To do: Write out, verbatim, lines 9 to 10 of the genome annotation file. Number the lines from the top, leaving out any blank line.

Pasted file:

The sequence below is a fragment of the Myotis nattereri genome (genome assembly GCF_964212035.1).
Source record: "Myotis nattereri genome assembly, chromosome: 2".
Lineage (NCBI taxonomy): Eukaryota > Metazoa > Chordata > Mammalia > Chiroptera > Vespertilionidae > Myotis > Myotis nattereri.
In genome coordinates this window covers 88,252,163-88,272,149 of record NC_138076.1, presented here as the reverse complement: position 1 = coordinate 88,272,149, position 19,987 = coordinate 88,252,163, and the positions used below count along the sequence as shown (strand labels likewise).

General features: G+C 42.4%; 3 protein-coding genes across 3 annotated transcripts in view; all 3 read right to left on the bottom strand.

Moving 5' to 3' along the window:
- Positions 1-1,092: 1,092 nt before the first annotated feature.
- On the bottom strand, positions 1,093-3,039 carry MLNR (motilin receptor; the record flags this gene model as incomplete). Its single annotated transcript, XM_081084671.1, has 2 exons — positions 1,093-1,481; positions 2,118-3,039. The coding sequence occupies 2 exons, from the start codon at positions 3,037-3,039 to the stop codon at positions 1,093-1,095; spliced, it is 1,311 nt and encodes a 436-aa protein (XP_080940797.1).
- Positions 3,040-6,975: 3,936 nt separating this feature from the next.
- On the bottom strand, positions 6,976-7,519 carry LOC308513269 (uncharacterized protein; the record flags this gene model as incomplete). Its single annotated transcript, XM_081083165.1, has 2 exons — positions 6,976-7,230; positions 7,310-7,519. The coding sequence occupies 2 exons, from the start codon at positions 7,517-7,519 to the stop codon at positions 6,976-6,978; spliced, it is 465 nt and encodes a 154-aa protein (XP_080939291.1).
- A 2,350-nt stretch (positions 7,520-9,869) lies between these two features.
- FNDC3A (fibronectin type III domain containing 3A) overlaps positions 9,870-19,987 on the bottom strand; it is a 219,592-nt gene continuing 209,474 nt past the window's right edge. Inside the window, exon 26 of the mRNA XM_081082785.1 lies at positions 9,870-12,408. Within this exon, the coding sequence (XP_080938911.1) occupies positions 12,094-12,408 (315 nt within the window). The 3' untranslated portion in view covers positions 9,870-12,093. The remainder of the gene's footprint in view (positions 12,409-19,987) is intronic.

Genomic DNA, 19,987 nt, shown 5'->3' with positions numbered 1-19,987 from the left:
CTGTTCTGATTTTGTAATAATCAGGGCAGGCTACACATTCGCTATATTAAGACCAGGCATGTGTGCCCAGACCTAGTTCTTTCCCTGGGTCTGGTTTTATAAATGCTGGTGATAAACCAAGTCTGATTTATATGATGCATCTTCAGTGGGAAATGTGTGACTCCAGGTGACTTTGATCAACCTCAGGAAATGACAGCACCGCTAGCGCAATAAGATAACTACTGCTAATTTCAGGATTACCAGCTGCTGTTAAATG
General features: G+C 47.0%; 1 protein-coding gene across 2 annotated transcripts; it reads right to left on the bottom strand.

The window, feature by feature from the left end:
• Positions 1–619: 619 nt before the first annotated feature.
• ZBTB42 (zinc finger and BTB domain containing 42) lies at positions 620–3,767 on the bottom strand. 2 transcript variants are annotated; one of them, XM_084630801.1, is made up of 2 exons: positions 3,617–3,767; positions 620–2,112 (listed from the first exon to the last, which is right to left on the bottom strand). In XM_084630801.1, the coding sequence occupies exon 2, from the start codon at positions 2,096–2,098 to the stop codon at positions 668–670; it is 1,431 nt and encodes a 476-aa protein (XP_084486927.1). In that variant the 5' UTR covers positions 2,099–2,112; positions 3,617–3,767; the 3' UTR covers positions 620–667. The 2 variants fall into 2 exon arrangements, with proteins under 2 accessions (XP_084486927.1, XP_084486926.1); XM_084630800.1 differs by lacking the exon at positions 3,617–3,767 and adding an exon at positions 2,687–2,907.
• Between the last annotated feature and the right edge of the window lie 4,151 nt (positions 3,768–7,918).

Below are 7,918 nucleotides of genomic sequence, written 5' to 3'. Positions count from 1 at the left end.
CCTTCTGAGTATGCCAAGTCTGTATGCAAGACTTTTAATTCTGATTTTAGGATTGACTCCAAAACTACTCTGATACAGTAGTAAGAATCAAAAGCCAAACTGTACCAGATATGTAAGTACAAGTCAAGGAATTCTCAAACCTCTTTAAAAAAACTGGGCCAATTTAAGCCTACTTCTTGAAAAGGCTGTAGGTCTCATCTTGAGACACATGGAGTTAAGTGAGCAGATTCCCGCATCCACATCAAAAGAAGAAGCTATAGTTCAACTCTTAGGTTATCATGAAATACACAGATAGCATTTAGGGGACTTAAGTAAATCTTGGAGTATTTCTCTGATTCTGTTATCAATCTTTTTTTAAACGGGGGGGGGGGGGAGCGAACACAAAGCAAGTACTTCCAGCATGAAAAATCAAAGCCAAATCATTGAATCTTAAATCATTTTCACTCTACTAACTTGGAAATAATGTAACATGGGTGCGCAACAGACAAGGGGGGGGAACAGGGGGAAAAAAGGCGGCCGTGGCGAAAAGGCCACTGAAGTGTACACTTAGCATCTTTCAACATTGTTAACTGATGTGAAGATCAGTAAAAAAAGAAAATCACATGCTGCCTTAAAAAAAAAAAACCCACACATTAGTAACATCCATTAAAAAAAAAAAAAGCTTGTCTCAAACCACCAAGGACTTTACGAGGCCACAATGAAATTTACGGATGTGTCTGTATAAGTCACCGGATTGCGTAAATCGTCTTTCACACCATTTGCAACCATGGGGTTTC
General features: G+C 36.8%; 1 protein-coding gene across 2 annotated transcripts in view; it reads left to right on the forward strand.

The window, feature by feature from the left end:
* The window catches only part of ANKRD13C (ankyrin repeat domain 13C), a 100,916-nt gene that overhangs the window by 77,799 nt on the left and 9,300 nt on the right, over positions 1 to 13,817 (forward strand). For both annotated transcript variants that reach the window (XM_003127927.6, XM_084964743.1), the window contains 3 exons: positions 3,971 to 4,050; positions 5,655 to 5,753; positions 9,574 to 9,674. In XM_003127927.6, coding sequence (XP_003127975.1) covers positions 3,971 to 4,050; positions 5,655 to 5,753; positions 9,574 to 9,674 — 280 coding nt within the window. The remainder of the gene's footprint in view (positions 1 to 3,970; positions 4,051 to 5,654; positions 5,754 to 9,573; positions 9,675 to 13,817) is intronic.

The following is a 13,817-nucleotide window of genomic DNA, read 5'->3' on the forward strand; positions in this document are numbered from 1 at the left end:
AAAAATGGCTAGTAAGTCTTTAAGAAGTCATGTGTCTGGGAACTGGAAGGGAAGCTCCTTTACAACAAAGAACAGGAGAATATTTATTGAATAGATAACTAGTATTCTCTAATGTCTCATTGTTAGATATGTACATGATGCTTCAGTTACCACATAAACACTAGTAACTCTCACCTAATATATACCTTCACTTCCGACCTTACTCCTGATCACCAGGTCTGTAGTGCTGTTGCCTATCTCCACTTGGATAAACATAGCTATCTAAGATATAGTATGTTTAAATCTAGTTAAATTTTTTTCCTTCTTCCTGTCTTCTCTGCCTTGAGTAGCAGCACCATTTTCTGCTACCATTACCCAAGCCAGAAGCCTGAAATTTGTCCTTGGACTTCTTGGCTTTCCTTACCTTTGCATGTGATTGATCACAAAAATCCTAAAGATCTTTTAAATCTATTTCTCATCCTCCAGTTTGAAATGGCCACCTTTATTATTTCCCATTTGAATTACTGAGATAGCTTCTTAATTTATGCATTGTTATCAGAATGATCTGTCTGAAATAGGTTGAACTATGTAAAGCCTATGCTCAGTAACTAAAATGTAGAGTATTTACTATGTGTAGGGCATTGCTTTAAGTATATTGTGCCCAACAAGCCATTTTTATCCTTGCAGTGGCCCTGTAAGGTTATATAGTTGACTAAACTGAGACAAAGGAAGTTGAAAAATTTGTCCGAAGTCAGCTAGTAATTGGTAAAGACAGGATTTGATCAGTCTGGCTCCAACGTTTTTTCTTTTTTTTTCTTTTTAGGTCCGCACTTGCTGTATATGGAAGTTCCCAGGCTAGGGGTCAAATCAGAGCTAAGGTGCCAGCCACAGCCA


- Positions 3,040-6,975: 3,936 nt separating this feature from the next.
- On the bottom strand, positions 6,976-7,519 carry LOC308513269 (uncharacterized protein; the record flags this gene model as incomplete). Its single annotated transcript, XM_081083165.1, has 2 exons — positions 6,976-7,230; positions 7,310-7,519. The coding sequence occupies 2 exons, from the start codon at positions 7,517-7,519 to the stop codon at positions 6,976-6,978; spliced, it is 465 nt and encodes a 154-aa protein (XP_080939291.1).